Exclusive report highlights key trends on college and university student perceptions and behaviors as they relate to textbooks and course materials
Today, we announced the release of an exclusive new white paper that highlights the results of our proprietary 2018 College and University Student Survey on Course Material Purchasing and Bookstore Services. This report provides valuable data and insightful analysis on student perceptions and behaviors as they relate to textbooks and course materials. While the report confirms common assumptions regarding how the rising cost of course materials is a hardship for many students, the study also reveals that students are now, at an increasing rate, choosing not to purchase materials and/or opting out of some classes due to these costs. The implications of this emerging behavior, including limiting students’ potential career choices, are examined in our recently published white paper. The report, which represents responses from nearly 1,300 students, nationwide, provides valuable information on a variety of topics related to how students view their required course materials and the role of the school-sanctioned bookstore.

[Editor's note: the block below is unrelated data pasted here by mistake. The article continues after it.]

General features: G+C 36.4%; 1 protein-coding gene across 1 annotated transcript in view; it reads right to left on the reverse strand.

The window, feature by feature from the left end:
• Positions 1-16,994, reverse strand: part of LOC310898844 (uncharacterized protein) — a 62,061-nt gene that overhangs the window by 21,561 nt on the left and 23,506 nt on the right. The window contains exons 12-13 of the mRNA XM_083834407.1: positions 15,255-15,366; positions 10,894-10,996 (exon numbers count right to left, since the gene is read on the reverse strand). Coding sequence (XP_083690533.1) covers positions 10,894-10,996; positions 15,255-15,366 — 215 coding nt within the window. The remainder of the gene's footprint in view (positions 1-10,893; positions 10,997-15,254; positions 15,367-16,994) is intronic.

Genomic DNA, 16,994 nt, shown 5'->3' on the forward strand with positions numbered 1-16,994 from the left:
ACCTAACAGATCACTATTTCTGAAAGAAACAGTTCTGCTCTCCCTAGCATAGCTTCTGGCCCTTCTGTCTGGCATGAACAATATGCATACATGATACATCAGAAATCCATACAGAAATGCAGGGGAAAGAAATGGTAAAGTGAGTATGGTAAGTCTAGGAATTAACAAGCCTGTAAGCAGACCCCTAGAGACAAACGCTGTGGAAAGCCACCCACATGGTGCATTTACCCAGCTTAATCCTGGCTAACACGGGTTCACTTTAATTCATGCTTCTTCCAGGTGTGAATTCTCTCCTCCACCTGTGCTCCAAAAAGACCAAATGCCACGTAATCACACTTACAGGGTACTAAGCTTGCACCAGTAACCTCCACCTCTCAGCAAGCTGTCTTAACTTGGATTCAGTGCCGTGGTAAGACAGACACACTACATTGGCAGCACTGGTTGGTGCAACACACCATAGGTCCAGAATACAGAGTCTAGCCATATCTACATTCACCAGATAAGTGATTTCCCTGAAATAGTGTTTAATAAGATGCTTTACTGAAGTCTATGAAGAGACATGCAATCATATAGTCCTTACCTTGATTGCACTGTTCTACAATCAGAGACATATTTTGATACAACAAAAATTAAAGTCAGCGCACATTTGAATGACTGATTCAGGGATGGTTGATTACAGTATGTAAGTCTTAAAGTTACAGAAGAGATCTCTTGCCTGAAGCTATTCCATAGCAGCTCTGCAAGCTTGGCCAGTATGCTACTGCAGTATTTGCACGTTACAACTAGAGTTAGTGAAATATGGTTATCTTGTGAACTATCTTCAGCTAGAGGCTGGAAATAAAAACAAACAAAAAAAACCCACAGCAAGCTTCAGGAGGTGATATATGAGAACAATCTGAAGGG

Additional Highlights of the survey include:
- The importance of improving faculty communication to strengthen student preparedness
- The significant growth of eBooks and/or digital courseware
- Why students are leaving their school-sanctioned bookstores to order materials from Amazon, Chegg and other third-party sources
Some key statistics in the 2018 survey include:
- 47% of students surveyed report that they do not purchase all of their required course materials – up 11 points since 2016
- 25% of students (up 14 points since 2016) have chosen not to register for a course or have dropped a course due to the expense of the required course materials
- 73% of students stated that they only purchase or rent course materials once their professors confirm that they will be needed
- Over 30% of students indicated that they only purchase or rent course materials if they are affordable, or if they believe the class would be too difficult without them
- Of the students that have purchased course materials, 61% of students purchased an eBook or digital courseware for at least one class – of this group, 71% purchased digital course materials for multiple classes
In addition to presenting the survey results, the white paper includes ideas, suggestions and best practices for administrators and academic leaders that will help bring students back to the school-sanctioned bookstore and positively impact their academic success.
To review all of the data and findings, request a complimentary, full copy of the report.